William Andrews, 80

Pastor, veteran

June 23, 2008|By David Kohn

The Rev. William L. "Bill" Andrews, a pastor, chaplain and Bible teacher, died of a stroke June 16 at Franklin Square Hospital Center. He was 80.

Mr. Andrews was born and raised in Reisterstown. He graduated from Franklin High School and attended the University of Maryland for a year before enlisting in the Navy in 1945. He was discharged in 1948.

In 1949, the young man went to a fraternity party at the University of Maryland. There he met Frances Carter, then a 17-year-old senior at Catonsville High School. They eloped in Annapolis on April 9 of that year.

Later that year, he went to a Baptist revival at the Emory Grove Campground in Glyndon and was born again. Mr. Andrews, who grew up a Methodist, decided to become a Baptist minister. In 1953, he earned a bachelor's degree in Bible studies from Bob Jones University in Greenville, S.C.

After his ordination, Mr. Andrews pastored five Southern Baptist churches in the Baltimore and central Maryland areas from 1955 to 1988. He helped found Mount Airy Baptist Church in Mount Airy in 1968.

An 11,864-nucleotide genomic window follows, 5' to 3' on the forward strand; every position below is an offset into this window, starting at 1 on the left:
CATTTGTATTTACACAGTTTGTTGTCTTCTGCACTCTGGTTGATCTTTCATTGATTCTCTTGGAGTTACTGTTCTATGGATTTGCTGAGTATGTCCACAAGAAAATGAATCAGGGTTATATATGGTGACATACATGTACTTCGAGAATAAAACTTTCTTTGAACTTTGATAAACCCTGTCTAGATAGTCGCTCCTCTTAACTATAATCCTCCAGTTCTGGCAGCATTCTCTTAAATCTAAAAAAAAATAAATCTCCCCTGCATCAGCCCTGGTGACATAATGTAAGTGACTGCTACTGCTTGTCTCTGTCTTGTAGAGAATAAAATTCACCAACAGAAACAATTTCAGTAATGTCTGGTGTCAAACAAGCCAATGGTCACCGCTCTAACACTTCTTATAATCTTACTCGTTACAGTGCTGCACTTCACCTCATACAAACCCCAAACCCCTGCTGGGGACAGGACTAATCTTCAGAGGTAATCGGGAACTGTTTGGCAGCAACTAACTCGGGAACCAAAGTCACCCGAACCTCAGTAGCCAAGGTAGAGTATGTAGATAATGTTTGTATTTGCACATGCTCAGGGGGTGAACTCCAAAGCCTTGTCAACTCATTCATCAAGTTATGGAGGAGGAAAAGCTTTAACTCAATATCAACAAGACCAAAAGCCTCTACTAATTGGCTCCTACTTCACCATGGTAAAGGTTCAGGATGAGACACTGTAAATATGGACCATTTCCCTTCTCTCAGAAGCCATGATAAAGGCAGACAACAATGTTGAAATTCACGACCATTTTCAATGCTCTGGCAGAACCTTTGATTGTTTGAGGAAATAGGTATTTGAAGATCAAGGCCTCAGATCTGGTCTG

Throughout much of his career, Mr. Andrews also served as a volunteer chaplain for hospitals and law enforcement agencies, including Franklin Square Hospital Center, Baltimore City Hospitals, the Maryland State Police, the U.S. Marshal's Service and the FBI.

From 1985 until 1992, Mr. Andrews worked as director of the Chaplains Section of the Maryland State Police. In 1986, he became director of clergy services at Franklin Square Hospital Center. He also served on the board of directors and as president of the International Conference of Police Chaplains.

Fifteen years ago, Mr. Andrews started teaching Bible classes through Precept Ministries International in Baltimore County churches

Services were held yesterday at White Marsh Baptist Church.

In addition to his wife of 59 years, he is survived by three sons, James P. Andrews of Charlotte, N.C.; Stephen J. Andrews of Kansas City, Mo., and Jonathan P. Andrews of Austin, Texas; a daughter, Donna L. Marshall of Rosedale, and nine grandchildren.

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